A pictureless book review of a Japanese picture book about air travel.
Book Review: Tsubame Kōkū
So you’ve got an upcoming flight with your roughly 2-year-old child and you’re looking for a picture book that will help them understand what’s about to happen. As surprising as this may be in our age of ubiquitous air travel, your options are pretty limited.1 Into this semi-void steps the Japanese picture book Tsubame Kōkū by Keiji Motoyasu.2
Tsubame Kōkū tells the story of the frog family who are going on a trip to a southern island. The conceit of the book is that small animals live in a human-like civilisation where air transportation is provided by birds. The book follows the frogs from the check-in counter at the departure airport to the luggage carousel at the destination airport. Along the way they pass through customs, wait in the departure lounge, board, take off, have a meal, sleep, land and wait for their luggage. Motoyasu worked at an airport while making the book and the story covers every major element of an airplane journey.
Motoyasu’s illustrations are vibrant and colourful, and the use of anthropomorphised animals draws in young children in a way a more clinical picture book might not. Meanwhile, there’s plenty of wit in the pictures to keep parents amused and interested.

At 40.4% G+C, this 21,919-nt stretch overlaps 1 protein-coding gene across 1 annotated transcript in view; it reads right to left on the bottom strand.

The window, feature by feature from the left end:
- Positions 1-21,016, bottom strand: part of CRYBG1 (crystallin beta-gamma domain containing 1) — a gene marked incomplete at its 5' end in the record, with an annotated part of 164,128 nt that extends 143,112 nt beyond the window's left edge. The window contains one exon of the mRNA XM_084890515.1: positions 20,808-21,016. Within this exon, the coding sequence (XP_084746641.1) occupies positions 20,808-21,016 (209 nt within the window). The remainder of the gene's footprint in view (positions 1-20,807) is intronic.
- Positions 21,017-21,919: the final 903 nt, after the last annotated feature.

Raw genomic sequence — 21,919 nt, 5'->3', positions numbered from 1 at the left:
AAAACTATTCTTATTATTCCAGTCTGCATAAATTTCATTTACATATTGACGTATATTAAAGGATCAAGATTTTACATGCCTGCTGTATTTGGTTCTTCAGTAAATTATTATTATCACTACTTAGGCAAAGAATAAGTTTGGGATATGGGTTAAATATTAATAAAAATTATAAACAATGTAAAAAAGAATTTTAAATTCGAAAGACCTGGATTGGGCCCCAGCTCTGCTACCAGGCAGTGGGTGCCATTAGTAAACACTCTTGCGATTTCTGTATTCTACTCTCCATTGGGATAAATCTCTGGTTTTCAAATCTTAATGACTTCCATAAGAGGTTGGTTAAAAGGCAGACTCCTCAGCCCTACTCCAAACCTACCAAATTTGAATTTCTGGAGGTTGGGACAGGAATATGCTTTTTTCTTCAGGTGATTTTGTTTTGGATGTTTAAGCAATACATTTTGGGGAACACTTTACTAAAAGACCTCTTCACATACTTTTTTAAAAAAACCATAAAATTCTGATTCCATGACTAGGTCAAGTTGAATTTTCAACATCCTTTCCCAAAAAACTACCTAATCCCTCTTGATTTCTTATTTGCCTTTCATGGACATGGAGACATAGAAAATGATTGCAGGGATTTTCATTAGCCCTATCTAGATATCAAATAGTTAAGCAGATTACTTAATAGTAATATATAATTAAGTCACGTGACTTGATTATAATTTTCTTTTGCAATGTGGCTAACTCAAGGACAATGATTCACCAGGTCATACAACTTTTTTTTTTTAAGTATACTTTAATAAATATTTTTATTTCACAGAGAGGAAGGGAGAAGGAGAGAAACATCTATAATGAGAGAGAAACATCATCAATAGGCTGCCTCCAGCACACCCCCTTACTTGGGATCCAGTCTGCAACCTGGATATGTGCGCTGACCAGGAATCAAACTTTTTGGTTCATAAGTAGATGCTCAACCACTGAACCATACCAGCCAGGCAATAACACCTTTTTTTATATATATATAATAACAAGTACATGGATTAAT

The book is only available in Japanese—which is a shame for English-speaking readers—but, honestly, anyone who has been on a plane before will be able to guess at what’s going on. I very much hope it gets an English translation but if you don’t mind the Japanese (or better yet, can understand it!), I can’t recommend it highly enough. It’s available on Amazon Japan. ✺
There’s a nice list of some of the other books available here. That list is framed as being for special needs children, but they look like books that any young child could read (albeit a bit dry in some cases). ↩
Tsubame is the Japanese word for the swallow bird and Tsubame Kōkū translates as ‘Swallow Airlines’. ↩